An inventor hallucinates an attack on himself and his airship and finds that he cannot awaken from the dream. Dark stuff that may come as a surprise to anyone who thinks Méliès was all about cute anthropomorphic moons.
To die for.
I’m always a little amused when someone informs me that they want to go back to the good old days when films were happy little bonbons, not even slightly political. Anyone who believes this to be the case has clearly never taken a close look at Georges Méliès.
Whether Méliès was making a torn-from-the-headlines adaptation of current events (his series on the unjust imprisonment of Alfred Dreyfus) or cloaking his anti-colonialism sentiments in a science fiction story (take that Star Trek, Méliès did it first), our cinematic wizard enjoyed including plenty of red meat in his pictures. The good old days? Looks pretty much like the bad new days to me.
The Inventor Crazybrains and His Wonderful Airship (originally titled Le Dirigeable fantastique ou le cauchemar d’un inventeur or The Fantastic Dirigible and the Nightmare of an Inventor, or something along those lines) may have the most glorious title in the history of cinema but under that guise of pulpiness, there’s some madness and darkness lurking. (Content Disclosure: This review will be touching on suicide.)
An inventor is putting the finishing touches on his airship design. He dances with glee and then falls asleep on his workroom floor. Two sprites appear and trap him under a net while imps attack his research, throwing it out the window.
The inventor then sees that his airship has been completed and it flies through the air with young women escaping from it and floating away. The airship is then destroyed by a comet as the imps dance gleefully.
The short abruptly ends with the inventor waking up, throwing away his research and destroying the furniture.
The Inventor Crazybrains and His Wonderful Airship is sometimes dismissed as one of the more minor works of Méliès, nothing compared to his other lavish science fiction work or his Arabian Nights fantasies. However, as is often the case with early film, watching carefully and looking for subtext is a rewarding endeavor.
First, let’s clear up a minor disagreement. The exact date of this film’s release has been a subject of debate. Some experts say 1905, some say 1906 and still others claim 1907 as the year of release. Well, I just pulled out my handy-dandy 1905 Star Films catalog (that’s the brand Méliès released his films under) and lo and behold, here’s Professor Crazybrains! (Of course, catalog dates don’t always jive with their actual time of release but it does make the 1905 release more likely than not.)
Besides providing us with a date, the catalog also includes detailed synopses for the films, a valuable resource for any silent movie fan. The blurb for this picture reveals the exact narrative intention of Méliès and an interesting and dark stinger that was originally included in the film but is absent from the current release. (It also reveals that the film was priced at $23.64 per print or about $650 in modern money.)
First, the catalog makes it clear that the inventor is hallucinating everything that happens to him after he falls asleep. His tormenters are all in his mind. (In short, they are as unreal in the film’s cinematic world as they are in ours, something that is by no means clear from examining the surviving footage.) Second, he truly believes that his hallucinations were real and that his invention was destroyed. In despair that his life’s work has been burnt to a cinder, he sets about destroying his plans and once that is done, he hurls himself out the window.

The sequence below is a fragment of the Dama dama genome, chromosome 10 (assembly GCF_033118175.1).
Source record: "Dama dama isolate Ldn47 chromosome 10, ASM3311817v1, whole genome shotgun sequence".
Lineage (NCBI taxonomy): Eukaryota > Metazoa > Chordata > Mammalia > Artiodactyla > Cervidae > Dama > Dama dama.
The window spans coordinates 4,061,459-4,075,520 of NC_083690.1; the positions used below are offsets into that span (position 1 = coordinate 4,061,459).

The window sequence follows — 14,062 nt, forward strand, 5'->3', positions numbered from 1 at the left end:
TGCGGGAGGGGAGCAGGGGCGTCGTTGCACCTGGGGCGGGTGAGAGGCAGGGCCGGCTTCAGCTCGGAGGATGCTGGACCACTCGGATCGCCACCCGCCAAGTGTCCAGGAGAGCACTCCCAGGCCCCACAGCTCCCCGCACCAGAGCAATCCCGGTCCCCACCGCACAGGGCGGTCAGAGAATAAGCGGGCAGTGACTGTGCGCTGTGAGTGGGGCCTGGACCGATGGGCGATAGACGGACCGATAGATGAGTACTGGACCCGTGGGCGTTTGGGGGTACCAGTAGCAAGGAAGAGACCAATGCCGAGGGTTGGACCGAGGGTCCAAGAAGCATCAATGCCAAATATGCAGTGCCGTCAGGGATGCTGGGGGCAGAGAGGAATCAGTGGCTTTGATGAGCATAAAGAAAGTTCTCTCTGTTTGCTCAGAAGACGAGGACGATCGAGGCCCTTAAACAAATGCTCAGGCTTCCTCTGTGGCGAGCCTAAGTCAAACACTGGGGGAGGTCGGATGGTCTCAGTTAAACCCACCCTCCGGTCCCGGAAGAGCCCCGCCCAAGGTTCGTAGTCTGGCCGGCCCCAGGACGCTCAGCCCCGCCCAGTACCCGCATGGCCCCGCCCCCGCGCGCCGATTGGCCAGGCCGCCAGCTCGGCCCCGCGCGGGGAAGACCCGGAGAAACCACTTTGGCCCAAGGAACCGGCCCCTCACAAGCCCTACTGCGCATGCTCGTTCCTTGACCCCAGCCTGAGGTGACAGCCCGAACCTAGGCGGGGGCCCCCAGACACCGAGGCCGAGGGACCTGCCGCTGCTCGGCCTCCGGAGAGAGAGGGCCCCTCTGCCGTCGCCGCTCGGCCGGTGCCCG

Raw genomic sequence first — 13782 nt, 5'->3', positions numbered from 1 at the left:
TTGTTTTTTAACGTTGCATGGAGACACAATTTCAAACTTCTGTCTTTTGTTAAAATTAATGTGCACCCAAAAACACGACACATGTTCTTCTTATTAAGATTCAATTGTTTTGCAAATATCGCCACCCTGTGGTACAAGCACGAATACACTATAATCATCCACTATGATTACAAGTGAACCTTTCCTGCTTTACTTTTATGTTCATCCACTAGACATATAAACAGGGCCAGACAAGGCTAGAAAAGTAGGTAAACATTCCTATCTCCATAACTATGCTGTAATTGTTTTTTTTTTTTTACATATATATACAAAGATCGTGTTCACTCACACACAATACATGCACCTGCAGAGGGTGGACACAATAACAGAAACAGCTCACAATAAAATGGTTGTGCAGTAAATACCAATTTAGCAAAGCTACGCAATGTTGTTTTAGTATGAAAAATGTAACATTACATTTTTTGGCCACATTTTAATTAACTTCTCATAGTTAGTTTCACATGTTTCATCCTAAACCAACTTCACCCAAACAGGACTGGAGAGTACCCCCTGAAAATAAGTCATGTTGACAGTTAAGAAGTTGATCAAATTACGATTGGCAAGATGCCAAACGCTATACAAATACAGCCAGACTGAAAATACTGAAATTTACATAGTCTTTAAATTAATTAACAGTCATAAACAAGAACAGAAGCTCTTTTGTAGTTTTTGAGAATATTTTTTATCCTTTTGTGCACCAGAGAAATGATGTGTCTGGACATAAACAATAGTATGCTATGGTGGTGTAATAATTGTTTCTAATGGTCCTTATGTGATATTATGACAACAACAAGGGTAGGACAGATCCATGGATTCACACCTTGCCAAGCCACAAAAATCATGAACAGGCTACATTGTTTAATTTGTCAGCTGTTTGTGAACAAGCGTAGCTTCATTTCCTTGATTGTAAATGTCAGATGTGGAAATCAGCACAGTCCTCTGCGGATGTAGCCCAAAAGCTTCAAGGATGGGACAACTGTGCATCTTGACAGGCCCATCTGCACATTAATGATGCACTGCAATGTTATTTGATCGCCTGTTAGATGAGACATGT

Goodness gracious, do we need a further reminder that silent movies could be dark as all get out? Rather than a zippy, hand-colored magic fest ending with our chastened inventor destroying his work, it actually is a filmed nervous breakdown that ends in suicide. And you thought The Cabinet of Dr. Caligari was twisted! (I recently had someone ask about the prevalence of hallucinations and dreams in cinema. They’ve been present since the very beginning, we just need to look for them.)
Further, The Inventor Crazybrains and His Wonderful Airship has an eerie prescience as Georges Méliès himself ended up destroying many of his own films in a fire, though he enjoyed a happier ending than his poor inventor. The theme of the film holds true in Méliès’ life, however, as he was a man whose wonderful inventions were out of sync with the time in which he lived. Fortunately, he tasted recognition and respect after years of neglect and his importance was acknowledged before his death. (Méliès and his later years are at the center of the book and film Hugo, of course.)
I take the story of The Inventor Crazybrains and His Wonderful Airship to be a cautionary tale, a sort of Icarus-inspired tale about a man whose ambitions and genius outruns his sanity and who ends up paying the ultimate price. Instead of flying to the sun with wings of wax and feathers, our inventor attempts to conquer the clouds with an airship but an imagined rogue comet destroys those ambitions.
The world of 1905 had already seen the invention of the automobile, the lightbulb, the telegraph, the telephone, the motion picture… it’s easy to imagine that a fair number of people were wondering where this crazy carousel of new technology was taking the world and whether or not it would all blow up in their faces. (In some ways, it did. See World War One.) In the end, this is a tale of anxiety and madness.
The Inventor Crazybrains and His Wonderful Airship is yet another example of how the films of Méliès are not simply charming magic shows but often hide deeper, darker meaning beneath the acrobats, space princesses and hand-colored frames. It’s not quite complete but well worth seeing.
Where can I see it?
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